I’ve been on a blogging hiatus lately. Seriously, has it been almost a month since I last posted?? We have some changes coming outside the normal kid stuff that we have been dealing with, but more on that at a later date.
I may have mentioned before that Jett is doing some behavior therapy both individually and in a group setting. He is using Michelle Winner‘s curriculum and is learning to be a “social detective”. The best part about his therapy is not only is he learning skills directly related to his Asperger’s, he is hearing from adults other than his parents how certain behaviors are “unexpected” and how to work to change them. This is such a support to us, and the therapists he is working with are brilliant and make my job so much easier!
One of the recurring themes I keep hearing from both his therapists and his teachers is we need to find Jett his people. He needs to find his tribe, his clique: the kids with whom he feels like he belongs.
Not always easy with a child on the Autism Spectrum who is obsessed with Lego.
But as it turns out, there exists a company who puts on summer and spring break camps where the primary focus is Lego and technology. A child can learn at these camps to make stop-animation movies using Lego minifigs, to create and program a Lego robot, and to create their own video game. To say this is right in Jett’s wheelhouse is an understatement.
He tried one of the camps last week. I was understandably nervous. After all, he would be in a room with strangers all morning. I shouldn’t have been so concerned. When I picked him up at lunchtime he was sitting on the floor with 3 other boys playing with Legos. And he wasn’t just playing by himself while the action went on around him, he was actually interacting. Lego camp for the win!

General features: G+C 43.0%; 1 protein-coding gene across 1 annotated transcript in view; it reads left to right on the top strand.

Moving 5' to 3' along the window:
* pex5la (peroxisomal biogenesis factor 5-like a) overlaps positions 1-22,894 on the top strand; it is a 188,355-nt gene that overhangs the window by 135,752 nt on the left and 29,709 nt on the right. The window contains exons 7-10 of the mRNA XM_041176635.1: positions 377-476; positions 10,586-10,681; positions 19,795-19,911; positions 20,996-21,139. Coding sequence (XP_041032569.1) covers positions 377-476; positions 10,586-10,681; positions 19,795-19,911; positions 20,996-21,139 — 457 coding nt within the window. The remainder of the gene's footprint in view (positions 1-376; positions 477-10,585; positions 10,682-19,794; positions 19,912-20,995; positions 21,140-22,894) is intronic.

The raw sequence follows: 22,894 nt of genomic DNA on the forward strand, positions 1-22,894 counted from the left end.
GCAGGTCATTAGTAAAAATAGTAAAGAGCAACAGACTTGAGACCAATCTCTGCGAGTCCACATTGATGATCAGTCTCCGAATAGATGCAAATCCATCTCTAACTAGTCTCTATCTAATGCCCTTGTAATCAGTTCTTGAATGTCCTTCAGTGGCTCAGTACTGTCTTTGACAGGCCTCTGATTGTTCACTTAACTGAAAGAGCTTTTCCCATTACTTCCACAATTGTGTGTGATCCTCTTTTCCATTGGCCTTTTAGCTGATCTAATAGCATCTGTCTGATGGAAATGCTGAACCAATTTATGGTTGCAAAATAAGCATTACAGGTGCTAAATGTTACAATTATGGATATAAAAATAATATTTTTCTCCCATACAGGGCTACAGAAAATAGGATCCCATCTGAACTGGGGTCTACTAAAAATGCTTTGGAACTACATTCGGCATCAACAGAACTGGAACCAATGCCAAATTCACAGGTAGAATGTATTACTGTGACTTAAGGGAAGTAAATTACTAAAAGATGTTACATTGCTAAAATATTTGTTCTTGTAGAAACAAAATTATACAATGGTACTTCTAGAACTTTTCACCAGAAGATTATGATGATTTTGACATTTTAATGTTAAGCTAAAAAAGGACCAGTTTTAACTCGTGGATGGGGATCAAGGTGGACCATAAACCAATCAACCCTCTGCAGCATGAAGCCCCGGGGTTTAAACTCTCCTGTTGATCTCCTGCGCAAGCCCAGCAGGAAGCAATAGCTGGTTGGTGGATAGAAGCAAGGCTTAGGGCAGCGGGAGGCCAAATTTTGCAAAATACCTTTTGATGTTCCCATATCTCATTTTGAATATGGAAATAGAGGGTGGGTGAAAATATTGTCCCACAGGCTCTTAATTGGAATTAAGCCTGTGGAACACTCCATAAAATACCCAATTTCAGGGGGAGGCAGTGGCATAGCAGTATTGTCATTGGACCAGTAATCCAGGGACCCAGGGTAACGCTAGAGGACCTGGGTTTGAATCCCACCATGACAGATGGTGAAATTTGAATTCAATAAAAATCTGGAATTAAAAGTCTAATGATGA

AND it turns out the Lego Club meets once a month at the Lego store in our local mall. We are attending our first meeting tomorrow morning. It’s Star Wars theme this month.
AND it also turns out that some of the boys in his class that he likes are also similarly obsessed with Lego, and they are going to join us at camp this summer. Plus the social detective work he is doing is allowing his to feel more comfortable on the playground and other social situations. This morning as we walked to school (a transition struggle every single day) he saw a friend ahead. As recently as a month ago, he would hang back, clutching my hand, and put his head down to avoid having to say hello as we transitioned from home to school. Today? He dropped my hand and without a word ran to catch up with his friend.
I am more proud than I know how to say (or even feel). I am starting to hope that friendship may not be out of reach for Jett. And that makes this mama weep with joy.